“We need to have the tech revolution continue on hardware, we need to see more producers get into the game, and I think all that will really start to move late 2017 and into 2018. So far, the energy seems to be there and we’re well positioned for success.” – Neil Mandt, founder and CEO, Mandt VR

“New native VR ad formats and questions surrounding metrics will become more complicated in 2017. Determining what an impression is and qualifying consumer engagements in the richer, multi-dimensional, more dynamic VR environments is a challenge industry stakeholders must embrace. We need to think about what counts and why, especially as this sector evolves toward a sustainable, long-term business partly financed by a vital advertising component. In 2017, the VR advertising industry should seek out the forward-thinking publishers and creators, and help them work closely with brands and media buyers to test and discover the best ways to measure people’s experiences within VR environments.” – Vince Cacace, founder and CEO, Vertebrae

“We expect VR to be huge, but mass appeal will be led by VR video consumed through high-end mobile VR devices. Apple is taking a risk by not having a high-end VR solution on the market. The NBA advertises their VR service with images of the Samsung Galaxy Gear. Anyone with an iOS device and an interest in watching NBA games (or other entertainment content) live in VR will be forced to try one of the cheap solutions which deliver an extremely poor experience compared to devices that are optimized for VR such as Samsung’s product. This can harm the initial adoption of VR as well as the brand image of Apple in addition to the risk of losing mobile phone users to Samsung. Chinese manufacturers, Xiaomi and Huawei, have recently launched high-end solutions for the China market that has, similar to Japan, had a high adoption rate of VR.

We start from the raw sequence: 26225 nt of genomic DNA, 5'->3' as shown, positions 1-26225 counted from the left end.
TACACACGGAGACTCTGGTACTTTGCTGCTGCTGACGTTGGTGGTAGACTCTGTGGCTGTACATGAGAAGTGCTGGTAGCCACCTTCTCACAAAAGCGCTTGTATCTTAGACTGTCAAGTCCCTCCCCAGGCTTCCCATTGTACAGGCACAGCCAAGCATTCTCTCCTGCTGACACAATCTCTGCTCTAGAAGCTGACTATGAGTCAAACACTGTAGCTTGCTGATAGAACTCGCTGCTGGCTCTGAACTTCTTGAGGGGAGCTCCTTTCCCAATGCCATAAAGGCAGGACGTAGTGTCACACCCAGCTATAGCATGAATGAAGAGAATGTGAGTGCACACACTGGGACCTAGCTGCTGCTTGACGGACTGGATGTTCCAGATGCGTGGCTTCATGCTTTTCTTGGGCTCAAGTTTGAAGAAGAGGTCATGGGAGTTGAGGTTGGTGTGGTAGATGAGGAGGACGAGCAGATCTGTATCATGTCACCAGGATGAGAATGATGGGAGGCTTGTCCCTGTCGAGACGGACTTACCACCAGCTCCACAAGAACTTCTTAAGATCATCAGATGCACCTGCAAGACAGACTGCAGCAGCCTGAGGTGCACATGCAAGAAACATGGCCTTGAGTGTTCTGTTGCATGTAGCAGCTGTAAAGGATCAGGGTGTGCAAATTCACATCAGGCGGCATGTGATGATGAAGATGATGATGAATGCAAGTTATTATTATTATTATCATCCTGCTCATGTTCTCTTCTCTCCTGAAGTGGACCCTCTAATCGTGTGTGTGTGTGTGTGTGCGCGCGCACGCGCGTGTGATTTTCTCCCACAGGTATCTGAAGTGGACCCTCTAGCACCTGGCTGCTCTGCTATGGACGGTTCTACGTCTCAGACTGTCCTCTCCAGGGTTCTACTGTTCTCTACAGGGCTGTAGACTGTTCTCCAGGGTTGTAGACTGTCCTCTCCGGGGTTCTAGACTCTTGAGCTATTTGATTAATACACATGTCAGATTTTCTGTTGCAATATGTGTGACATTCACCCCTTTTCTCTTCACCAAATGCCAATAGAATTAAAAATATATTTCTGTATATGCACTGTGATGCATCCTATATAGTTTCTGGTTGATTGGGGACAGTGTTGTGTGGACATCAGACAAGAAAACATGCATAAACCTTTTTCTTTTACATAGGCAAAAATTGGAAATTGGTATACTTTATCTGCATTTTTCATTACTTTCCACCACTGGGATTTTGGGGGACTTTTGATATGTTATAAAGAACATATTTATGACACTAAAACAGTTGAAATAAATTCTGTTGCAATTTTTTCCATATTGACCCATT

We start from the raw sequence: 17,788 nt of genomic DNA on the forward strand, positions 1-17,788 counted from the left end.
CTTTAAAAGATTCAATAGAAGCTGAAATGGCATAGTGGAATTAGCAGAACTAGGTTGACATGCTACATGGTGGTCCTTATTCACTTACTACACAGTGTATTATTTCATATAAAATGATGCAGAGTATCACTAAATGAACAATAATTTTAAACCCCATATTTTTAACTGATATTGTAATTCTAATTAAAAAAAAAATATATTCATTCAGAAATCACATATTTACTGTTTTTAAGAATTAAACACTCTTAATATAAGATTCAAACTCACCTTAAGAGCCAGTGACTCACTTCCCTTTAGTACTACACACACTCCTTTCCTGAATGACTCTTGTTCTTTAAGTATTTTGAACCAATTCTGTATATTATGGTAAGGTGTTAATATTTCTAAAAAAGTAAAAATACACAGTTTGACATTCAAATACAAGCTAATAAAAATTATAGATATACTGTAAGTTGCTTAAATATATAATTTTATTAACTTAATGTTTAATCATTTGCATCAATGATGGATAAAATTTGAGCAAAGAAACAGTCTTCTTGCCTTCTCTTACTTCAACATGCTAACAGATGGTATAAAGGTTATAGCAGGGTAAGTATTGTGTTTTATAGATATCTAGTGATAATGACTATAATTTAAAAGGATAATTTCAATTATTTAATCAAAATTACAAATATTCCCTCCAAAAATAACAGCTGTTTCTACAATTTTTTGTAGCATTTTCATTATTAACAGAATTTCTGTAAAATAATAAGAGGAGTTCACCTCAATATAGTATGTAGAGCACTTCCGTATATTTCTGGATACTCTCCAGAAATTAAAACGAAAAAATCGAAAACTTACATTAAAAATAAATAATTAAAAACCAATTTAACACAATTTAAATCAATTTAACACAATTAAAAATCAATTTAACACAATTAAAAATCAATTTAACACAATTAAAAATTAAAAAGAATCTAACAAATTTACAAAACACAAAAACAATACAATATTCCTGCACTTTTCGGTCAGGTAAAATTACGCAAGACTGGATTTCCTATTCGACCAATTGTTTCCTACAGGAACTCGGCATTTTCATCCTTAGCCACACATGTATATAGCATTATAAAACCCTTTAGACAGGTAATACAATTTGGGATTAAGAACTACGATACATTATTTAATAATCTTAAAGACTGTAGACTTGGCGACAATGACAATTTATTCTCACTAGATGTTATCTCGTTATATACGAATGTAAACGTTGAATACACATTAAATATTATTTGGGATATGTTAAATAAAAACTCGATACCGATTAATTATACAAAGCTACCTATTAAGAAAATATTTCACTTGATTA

“VR games are cool and will entertain the enthusiast, but partially because of mismatch in business models (pay upfront entertainment while the whole industry has just moved to games-as-a-service), initial revenues will be limited. It is the natural match (in terms of business models) between concerts and sports, in combination with the mass appeal, that makes us more interested in the VR video space at the moment. If 10,000 people per NBA game from everywhere across the globe put up $10 to watch a game in VR, it would open up a new revenue stream of over $100+ million a year for the NBA.” – Peter Warman, CEO, Newzoo

“I’m excited about the chances of mainstream VR in 2017. Broader manufacturer and developer support for Google Daydream will push mobile VR forward, and the first truly must-have content will arrive for high-end VR. In addition, Microsoft is well positioned to take advantage of the mid-generation console releases to push console VR forward. The Scorpio’s power will be able to play more advanced VR content and competition between third-party HMD manufacturers should lower the cost of console headsets.” – Patrick Walker, VP of insights and analytics, EEDAR